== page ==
Recent Articles

Why are we so concerned about Paper Mario: The Origami King?

Nintendo is gearing up to release Paper Mario: The Origami King, for Nintendo Switch later this summer. Serving as the 6th Paper Mario title, Origami King features a new villain and quest by Mario to save his world. However, the concern doesn't come from it being a new Paper Mario game as much as the game style it follows. In this case, we're referring to it following in the footsteps of Paper Mario: Sticker Star and Paper Mario: Color Splash.

Paper Mario (N64) and Paper Mario: The Thousand-Year Door (GC) were heralded as two of the best games of all time by fans. Their well-paced and interactive gameplay complimented the soundtracks, clever scripts, and memorable characters perfectly. These JRPGs brought something new to the table and pulled out depths of creativity from Intelligent Systems. 

Video courtesy of Nintendo Insider.

While Super Paper Mario, the third title, deviated from the turn-based genre, it still exuded an unfathomable level of charm. Developed by the team behind The Thousand-Year Door, this platformer/RPG hybrid delivered a haunting tale that belied its colorful, Mario aesthetic. While some may have detracted from the real-time gameplay, this title received positive reception.

Unfortunately, when Nintendo chose to develop Paper Mario: Sticker Star for 3DS, they left out many of the crucial elements that made the series recognizable. In this case, Sticker Star left out much of the charm in the dialogue. For instance, Bowser, one of the most recognizable trash-talkers in the series, was left mute being possessed by a strange crown. 

Paper Mario: The Origami King screenshot
In terms of character design, Mario had no special partners like before. The title also lacked the polished narrative that drove the first three games. Mario fought alongside the game's storyline partner, Kersti, whose only job was to offer useless advice. Moreover, enemy design was relegated only to Mario-exclusive characters that appeared in the mainline Mario series. Original character designs created by Intelligent Systems would not appear in this game.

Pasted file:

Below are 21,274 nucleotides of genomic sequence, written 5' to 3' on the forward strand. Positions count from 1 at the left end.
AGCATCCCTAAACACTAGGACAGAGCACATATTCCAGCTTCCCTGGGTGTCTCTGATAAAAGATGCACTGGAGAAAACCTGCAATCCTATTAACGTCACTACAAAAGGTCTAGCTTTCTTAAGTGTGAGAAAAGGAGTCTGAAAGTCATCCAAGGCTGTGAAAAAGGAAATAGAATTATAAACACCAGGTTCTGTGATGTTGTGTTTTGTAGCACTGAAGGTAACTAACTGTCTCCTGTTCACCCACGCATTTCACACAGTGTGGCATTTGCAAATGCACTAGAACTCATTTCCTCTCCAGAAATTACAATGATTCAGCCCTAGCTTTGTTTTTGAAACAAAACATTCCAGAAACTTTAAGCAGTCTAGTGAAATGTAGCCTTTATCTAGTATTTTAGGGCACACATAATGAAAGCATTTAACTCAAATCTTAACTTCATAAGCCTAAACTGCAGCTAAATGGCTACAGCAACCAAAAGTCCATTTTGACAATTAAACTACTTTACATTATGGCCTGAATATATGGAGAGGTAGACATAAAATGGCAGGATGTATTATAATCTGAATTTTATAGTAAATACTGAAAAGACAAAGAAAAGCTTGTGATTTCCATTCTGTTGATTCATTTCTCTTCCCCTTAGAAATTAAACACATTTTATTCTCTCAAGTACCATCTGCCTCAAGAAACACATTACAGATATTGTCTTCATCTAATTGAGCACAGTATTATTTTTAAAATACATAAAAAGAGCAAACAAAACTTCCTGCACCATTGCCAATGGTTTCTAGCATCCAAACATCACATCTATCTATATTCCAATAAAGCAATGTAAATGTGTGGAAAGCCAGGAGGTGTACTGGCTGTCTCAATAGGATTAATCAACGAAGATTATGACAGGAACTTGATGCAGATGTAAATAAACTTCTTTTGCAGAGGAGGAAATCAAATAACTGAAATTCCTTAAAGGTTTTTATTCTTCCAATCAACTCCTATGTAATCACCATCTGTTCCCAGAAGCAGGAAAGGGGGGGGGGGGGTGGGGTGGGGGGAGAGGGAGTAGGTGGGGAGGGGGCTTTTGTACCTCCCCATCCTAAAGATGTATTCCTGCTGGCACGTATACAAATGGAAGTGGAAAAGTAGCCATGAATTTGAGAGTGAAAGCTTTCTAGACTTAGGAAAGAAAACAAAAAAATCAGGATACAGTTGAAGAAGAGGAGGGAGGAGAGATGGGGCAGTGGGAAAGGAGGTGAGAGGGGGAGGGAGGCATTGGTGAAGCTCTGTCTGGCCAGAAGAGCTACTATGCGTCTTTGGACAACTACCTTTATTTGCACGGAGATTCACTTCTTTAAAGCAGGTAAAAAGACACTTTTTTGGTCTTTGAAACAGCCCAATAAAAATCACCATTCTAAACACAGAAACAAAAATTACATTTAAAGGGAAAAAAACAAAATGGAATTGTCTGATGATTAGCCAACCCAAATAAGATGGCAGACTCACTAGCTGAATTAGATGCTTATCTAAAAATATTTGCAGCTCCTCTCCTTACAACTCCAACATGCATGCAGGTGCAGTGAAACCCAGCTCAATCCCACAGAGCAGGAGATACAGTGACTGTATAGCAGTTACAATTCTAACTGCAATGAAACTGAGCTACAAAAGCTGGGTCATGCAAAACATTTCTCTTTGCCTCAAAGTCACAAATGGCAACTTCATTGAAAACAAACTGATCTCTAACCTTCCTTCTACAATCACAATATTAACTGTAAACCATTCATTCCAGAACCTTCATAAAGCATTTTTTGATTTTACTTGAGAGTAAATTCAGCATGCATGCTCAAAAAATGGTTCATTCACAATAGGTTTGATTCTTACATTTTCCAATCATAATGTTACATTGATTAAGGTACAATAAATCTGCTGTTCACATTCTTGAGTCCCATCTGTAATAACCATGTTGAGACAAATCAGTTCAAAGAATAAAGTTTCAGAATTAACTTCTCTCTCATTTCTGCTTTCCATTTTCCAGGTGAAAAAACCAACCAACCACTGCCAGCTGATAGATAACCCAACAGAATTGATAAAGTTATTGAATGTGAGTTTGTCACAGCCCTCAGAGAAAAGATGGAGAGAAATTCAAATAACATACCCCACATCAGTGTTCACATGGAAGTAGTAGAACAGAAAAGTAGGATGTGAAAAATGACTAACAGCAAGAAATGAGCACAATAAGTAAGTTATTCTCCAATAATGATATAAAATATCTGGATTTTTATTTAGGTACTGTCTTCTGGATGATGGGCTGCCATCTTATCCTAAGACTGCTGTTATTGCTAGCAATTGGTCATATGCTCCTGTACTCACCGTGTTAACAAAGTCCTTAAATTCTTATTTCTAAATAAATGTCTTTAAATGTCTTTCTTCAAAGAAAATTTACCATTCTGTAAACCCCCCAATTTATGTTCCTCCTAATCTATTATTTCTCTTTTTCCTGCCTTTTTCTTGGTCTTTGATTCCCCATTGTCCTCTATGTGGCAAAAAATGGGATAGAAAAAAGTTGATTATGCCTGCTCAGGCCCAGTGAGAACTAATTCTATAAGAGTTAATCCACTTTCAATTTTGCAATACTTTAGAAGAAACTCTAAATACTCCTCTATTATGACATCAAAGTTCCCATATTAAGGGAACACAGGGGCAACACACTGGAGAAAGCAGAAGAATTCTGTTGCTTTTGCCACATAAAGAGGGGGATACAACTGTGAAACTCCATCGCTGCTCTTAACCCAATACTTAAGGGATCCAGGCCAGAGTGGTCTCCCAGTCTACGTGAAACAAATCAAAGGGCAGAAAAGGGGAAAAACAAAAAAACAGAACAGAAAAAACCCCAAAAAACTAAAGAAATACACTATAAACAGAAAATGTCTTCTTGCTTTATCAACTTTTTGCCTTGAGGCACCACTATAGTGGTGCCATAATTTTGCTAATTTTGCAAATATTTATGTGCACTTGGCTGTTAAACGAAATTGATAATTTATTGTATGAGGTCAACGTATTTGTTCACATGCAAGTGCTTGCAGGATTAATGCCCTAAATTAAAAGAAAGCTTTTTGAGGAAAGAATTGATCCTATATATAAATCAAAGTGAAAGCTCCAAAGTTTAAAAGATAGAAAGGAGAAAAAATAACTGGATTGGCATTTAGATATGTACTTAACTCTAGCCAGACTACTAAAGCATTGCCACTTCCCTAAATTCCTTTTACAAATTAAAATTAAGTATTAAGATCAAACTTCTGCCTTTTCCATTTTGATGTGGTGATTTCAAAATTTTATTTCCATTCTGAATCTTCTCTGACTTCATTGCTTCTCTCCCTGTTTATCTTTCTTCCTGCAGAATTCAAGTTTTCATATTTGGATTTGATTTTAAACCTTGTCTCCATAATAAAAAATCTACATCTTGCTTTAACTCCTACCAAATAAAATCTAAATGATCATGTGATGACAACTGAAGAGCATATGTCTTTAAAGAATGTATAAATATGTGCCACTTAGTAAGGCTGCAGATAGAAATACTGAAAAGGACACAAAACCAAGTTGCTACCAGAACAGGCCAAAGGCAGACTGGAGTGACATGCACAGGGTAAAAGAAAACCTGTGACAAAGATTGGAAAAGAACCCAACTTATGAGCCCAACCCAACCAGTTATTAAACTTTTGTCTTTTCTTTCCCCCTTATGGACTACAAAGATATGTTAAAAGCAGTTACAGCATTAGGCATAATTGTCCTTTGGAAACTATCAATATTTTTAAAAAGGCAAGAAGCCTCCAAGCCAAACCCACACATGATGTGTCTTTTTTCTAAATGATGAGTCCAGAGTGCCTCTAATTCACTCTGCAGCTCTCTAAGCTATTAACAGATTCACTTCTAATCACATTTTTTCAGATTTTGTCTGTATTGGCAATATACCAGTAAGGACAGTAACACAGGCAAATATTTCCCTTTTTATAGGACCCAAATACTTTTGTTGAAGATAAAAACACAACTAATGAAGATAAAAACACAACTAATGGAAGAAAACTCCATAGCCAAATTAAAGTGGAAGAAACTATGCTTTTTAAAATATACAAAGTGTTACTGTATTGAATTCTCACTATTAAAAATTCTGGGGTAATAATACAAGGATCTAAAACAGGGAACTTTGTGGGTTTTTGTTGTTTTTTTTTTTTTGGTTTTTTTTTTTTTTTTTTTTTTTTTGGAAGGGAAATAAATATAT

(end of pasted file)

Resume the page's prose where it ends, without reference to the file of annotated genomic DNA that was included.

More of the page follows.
Sticker Star didn't just flub on its lack of writing, either. The gameplay elements meant no EXP gain, rendering battles pointless. Plus the pacing became a mess when you needed key items and didn't have them in your inventory. Sometimes you would even use the same key item twice. There was no telling what to use. Only vague hints would tell you what to swap your inventory out with. This atrocious level of pacing meant minutes, if not hours, of back and forth to pick up a fan just to get past one part of a stage and finally move on. 

Paper Mario: The Origami King screenshot
Paper Mario: Color Splash for Wii U did no better to alleviate the criticism. As with Sticker Star, it featured little more than Toads to help drive the story. Even though it featured the occasional laugh, the Paper Mario aesthetic alone was not enough to win back the fans of the original Paper Mario titles.

The Origami King keenly looks to continue the aesthetic design used in Sticker Star and Color Splash. Plus, the notable lack of original characters does nothing to restore faith in the fans. The most include the Origami King himself and Mario enemies redesigned some new looks. 

Paper Mario: The Origami King screenshot
While Paper Mario: The Origami King has at least chosen to restore partners in the series, this is only one facet of design, outside of many possible options, that Nintendo chose to return. Nothing promises that this title will appeal to the fans of the classic Paper Mario series outside of the two brief trailers we have seen so far.

Paper Mario: The Origami King releases on July 17, 2020, for Nintendo Switch. If you're interested in the game, be sure to keep up with us at The Geek Getaway. Like and follow our social media pages in the links below and stay up to date with us as we uncover more info as the release date draws nearer.